ugmented and virtual reality have been hot topics for years in the world of training. The two technologies regularly make it onto trends lists for the L&D industry.
It’s no surprise either. AR and VR have the potential to deliver training with unparalleled engagement and retention for learners. Immersive, interactive experiences? Who wouldn’t sign up?
Admittedly, the “explosion” has been more of a slow burn. The expense of equipment has certainly put a dampener on development, and the challenge of developing AR and VR programs even more so.
However, this slow burn may be speeding up. The cost of VR sets are rapidly falling, even as the technology improves, with cumbersome computer connections and dedicated spaces no longer required.
Safety training is one area in which AR and VR both have huge potential for improving training outcomes.
Safety training in VR
Virtual reality training has seen significant uptick and investment from enterprises capable of investing in the hardware in the past few years.
Virtual reality is well known for improving learner engagement through heightened focus and emotional connection to the training material. More importantly, it allows learners to safely explore situations that are too dangerous, costly or logistically nightmarish to replicate for training purposes. These situations are often the primary target for safety training.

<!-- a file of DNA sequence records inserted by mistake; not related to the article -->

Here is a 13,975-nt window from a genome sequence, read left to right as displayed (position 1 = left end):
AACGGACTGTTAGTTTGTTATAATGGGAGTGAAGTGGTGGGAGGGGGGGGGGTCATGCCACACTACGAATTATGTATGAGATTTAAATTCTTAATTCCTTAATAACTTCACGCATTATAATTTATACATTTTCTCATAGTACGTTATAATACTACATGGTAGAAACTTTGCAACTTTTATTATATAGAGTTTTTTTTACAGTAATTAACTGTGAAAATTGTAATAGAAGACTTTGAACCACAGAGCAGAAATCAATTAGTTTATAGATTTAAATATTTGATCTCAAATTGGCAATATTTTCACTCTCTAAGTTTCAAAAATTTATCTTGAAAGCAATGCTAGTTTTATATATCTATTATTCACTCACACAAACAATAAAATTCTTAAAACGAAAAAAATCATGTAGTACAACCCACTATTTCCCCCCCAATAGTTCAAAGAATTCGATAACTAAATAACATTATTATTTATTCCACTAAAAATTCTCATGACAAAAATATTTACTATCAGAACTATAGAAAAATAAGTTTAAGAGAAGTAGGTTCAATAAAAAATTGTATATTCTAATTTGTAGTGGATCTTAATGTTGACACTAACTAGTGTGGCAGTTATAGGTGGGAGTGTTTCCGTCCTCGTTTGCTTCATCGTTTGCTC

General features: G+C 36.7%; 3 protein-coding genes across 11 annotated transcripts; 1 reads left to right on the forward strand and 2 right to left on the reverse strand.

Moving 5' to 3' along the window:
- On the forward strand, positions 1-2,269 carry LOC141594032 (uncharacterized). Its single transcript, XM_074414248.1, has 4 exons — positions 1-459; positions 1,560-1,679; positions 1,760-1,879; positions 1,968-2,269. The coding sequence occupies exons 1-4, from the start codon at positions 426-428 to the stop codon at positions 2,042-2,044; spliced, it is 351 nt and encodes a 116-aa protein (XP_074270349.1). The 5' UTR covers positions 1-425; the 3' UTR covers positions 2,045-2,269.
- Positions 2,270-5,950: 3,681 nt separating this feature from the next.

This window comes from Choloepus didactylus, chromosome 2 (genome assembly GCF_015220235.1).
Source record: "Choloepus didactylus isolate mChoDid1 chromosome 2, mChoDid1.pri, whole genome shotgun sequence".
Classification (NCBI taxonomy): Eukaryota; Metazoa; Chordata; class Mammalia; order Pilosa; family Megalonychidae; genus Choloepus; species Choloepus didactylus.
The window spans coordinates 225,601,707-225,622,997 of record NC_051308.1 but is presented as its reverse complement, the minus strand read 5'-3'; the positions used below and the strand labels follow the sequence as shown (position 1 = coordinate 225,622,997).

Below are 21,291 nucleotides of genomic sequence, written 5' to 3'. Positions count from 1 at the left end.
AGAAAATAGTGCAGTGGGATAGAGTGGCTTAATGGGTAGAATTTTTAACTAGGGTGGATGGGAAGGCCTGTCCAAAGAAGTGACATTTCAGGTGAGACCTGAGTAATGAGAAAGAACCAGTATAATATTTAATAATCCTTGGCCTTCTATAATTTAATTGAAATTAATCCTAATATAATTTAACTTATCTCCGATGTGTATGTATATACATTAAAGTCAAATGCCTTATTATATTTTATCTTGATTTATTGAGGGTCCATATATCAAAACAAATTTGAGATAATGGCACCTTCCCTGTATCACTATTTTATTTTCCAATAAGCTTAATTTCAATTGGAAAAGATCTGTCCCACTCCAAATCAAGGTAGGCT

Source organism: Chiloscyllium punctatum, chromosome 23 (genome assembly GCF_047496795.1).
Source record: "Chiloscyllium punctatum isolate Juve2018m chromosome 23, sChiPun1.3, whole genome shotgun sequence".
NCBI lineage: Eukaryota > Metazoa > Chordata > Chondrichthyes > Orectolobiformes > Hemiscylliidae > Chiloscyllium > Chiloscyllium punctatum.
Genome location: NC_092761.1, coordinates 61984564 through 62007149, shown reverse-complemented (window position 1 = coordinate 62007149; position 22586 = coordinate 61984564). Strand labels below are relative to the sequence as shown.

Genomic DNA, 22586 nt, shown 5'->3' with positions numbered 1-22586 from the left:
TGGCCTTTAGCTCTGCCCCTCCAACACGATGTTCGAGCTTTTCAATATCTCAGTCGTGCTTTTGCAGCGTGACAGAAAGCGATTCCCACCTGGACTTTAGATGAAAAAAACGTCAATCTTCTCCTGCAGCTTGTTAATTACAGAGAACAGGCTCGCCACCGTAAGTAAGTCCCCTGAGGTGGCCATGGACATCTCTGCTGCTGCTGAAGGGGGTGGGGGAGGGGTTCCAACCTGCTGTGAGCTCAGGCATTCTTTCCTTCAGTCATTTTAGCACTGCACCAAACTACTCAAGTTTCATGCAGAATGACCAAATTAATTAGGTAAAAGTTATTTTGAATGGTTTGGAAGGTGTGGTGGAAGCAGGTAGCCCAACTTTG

VR training has found prior success in medical settings, allowing learners to explore the human body, and even simulate surgery. This concept could be applied to the warehouse floor (or the field, or any other potentially dangerous worksites), by allowing learners to explore the inner workings of dangerous machinery, or practice using dangerous equipment.
VR environments can also allow learners to experience what happens when things go wrong. This could be simulated in a number of ways, such as:
- Allowing learners to trigger incorrect sequences and observing the results.
- Reconstructing events that led to worksite accidents.
- Constructing volatile situations for risk analysis.